(I’m going to walk a line between talking about my experiences in the rooms, and not violating other peoples’ anonymity. Twelve-step programs are not called, for instance, Narcotics Talk About It in Your Book, or Alcoholics Reveal Themselves Publicly, but it would be disingenuous to pretend I’m not riding a line by talking about it. The danger is that you’re going to read this book and think that I’m speaking some kind of party line. I wouldn’t be anybody’s spokesperson, it’s unlikely anybody would want me to be their spokesperson, and there is no party line, truly, definitively, absolutely none.)

(More likely, you might think: fuck this guy, if I ever was interested in twelve-step programs, I’m not anymore, because those rooms are chock full of self-righteous Mike Doughtys. That’s not the case. There is variety in the people, just as there is anywhere else in life—you can find people who reflect your experience, or people who reflect something completely unlike your experience. I found freaky intellectuals who cultivated their insanity, whom I wanted to be like.)

(Here’s the other thing: like I said, I might get fucked up again.)

When Molly talked about the rooms, my mind’s ear heard a prison door clanging shut. There was something sort of alluring around the edges when she’d talk about a meeting she’d just been to—a sense of peace and grooviness, like the meeting had done some sort of magic—but mostly I saw it as a weird cult.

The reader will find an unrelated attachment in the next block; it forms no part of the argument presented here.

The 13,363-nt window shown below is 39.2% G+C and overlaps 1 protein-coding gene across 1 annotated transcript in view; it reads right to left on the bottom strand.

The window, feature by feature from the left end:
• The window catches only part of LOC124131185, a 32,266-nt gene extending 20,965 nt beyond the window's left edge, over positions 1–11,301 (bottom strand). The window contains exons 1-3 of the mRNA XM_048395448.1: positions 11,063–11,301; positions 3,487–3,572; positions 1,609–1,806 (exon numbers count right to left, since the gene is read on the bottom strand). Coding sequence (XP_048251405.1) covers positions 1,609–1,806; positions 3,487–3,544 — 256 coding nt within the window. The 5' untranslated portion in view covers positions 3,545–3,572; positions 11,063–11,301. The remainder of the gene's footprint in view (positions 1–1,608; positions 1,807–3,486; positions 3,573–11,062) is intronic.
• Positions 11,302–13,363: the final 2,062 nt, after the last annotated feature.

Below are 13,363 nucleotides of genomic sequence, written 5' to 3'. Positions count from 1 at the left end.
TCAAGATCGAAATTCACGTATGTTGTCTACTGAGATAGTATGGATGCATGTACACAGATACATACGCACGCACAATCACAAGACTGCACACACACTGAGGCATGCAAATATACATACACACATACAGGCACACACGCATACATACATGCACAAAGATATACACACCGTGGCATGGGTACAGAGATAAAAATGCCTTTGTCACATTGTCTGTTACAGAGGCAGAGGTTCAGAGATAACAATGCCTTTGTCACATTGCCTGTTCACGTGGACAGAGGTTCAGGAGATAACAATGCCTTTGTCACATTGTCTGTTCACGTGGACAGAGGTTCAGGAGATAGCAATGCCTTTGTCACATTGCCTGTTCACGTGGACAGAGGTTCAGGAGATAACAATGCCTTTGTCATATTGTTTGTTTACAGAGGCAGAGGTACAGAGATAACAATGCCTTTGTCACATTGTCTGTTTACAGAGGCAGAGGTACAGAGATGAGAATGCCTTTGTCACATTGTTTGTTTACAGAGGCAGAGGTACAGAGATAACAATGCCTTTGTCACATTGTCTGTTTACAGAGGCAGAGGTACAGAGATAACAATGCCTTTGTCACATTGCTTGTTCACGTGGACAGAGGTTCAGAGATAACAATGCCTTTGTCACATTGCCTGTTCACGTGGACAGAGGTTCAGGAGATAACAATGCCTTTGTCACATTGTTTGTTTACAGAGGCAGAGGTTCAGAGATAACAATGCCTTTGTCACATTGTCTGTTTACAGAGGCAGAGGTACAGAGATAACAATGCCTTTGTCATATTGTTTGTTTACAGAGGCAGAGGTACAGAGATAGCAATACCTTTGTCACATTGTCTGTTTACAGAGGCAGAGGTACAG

It exasperated me, for utterly no reason. She told me how she’d met a famous ex-junkie singer at some event, and later he knocked on her hotel room door and said, “Want to go get some soup?” Soup! What’s romantic and reprobate about soup?

After Molly dumped me, I moped around, listening to the Teddy Riley remix of Mary J. Blige’s “Changes I’ve Been Going Through” over and over. Tiresomely, she kept calling. “You have to be my friend,” she said. Like fuck I have to, I replied.

Molly kept showing up now and then, and she’d always have something new going on: she had fallen in love with Bach’s Goldberg Variations, so she’d learned to play piano; she read all these mystery novels, so she started corresponding with the authors; she’d gotten interested in horse racing and was writing a book about it.

I was the rock star, I was the one with the things going on and the awesomeness. What business did she have with an interesting life?

In fact, what I was doing was getting high alone in a room, getting high in the back of a bus, getting high as I lay in bed.

I sat in a hotel in Madison, Wisconsin, shaking because I hadn’t had my morning drink yet, and I typed her an e-mail. I told her that I went through a bad heroin binge, and it nearly killed me, and now I have to be drunk all day. On some essential level, I could accept being a drug addict, but I can’t accept being a drunk. Can you please take me to one of those meetings of yours?

That’s why she kept that line open all those years.

Please read our comment policy. - The Fix
Disqus comments
Mike Doughty.jpeg

Mike Doughty is a writer and musician and the author of the memoir, The Book of Drugs. You can find Mike on Linkedin or follow him on Twitter.

Disqus comments